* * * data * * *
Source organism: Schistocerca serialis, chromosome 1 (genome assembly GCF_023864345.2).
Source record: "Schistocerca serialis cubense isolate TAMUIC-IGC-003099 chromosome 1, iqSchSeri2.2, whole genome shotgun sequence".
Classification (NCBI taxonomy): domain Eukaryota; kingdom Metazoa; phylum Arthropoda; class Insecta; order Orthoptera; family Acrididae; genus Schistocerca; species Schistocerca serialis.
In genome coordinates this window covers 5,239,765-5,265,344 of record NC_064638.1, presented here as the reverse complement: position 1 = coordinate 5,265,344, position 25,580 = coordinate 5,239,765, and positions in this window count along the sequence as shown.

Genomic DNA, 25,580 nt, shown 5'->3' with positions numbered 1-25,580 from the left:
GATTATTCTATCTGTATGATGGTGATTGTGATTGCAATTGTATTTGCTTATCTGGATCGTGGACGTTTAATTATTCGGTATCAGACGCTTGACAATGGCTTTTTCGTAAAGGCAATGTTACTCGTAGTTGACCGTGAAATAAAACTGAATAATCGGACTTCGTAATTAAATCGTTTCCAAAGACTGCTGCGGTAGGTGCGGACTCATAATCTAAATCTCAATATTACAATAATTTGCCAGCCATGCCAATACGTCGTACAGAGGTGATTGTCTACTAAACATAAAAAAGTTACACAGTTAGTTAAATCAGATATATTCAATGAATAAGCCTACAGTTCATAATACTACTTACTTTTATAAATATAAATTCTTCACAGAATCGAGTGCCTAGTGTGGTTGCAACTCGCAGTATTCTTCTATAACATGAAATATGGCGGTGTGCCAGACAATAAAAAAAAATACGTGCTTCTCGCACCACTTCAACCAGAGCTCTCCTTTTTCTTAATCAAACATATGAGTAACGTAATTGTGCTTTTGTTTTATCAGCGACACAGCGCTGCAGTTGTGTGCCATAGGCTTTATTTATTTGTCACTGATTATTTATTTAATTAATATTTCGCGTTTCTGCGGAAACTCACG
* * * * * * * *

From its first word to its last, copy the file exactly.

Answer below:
Source organism: Schistocerca serialis, chromosome 1 (genome assembly GCF_023864345.2).
Source record: "Schistocerca serialis cubense isolate TAMUIC-IGC-003099 chromosome 1, iqSchSeri2.2, whole genome shotgun sequence".
Classification (NCBI taxonomy): domain Eukaryota; kingdom Metazoa; phylum Arthropoda; class Insecta; order Orthoptera; family Acrididae; genus Schistocerca; species Schistocerca serialis.
In genome coordinates this window covers 5,239,765-5,265,344 of record NC_064638.1, presented here as the reverse complement: position 1 = coordinate 5,265,344, position 25,580 = coordinate 5,239,765, and positions in this window count along the sequence as shown.

Genomic DNA, 25,580 nt, shown 5'->3' with positions numbered 1-25,580 from the left:
GATTATTCTATCTGTATGATGGTGATTGTGATTGCAATTGTATTTGCTTATCTGGATCGTGGACGTTTAATTATTCGGTATCAGACGCTTGACAATGGCTTTTTCGTAAAGGCAATGTTACTCGTAGTTGACCGTGAAATAAAACTGAATAATCGGACTTCGTAATTAAATCGTTTCCAAAGACTGCTGCGGTAGGTGCGGACTCATAATCTAAATCTCAATATTACAATAATTTGCCAGCCATGCCAATACGTCGTACAGAGGTGATTGTCTACTAAACATAAAAAAGTTACACAGTTAGTTAAATCAGATATATTCAATGAATAAGCCTACAGTTCATAATACTACTTACTTTTATAAATATAAATTCTTCACAGAATCGAGTGCCTAGTGTGGTTGCAACTCGCAGTATTCTTCTATAACATGAAATATGGCGGTGTGCCAGACAATAAAAAAAAATACGTGCTTCTCGCACCACTTCAACCAGAGCTCTCCTTTTTCTTAATCAAACATATGAGTAACGTAATTGTGCTTTTGTTTTATCAGCGACACAGCGCTGCAGTTGTGTGCCATAGGCTTTATTTATTTGTCACTGATTATTTATTTAATTAATATTTCGCGTTTCTGCGGAAACTCACG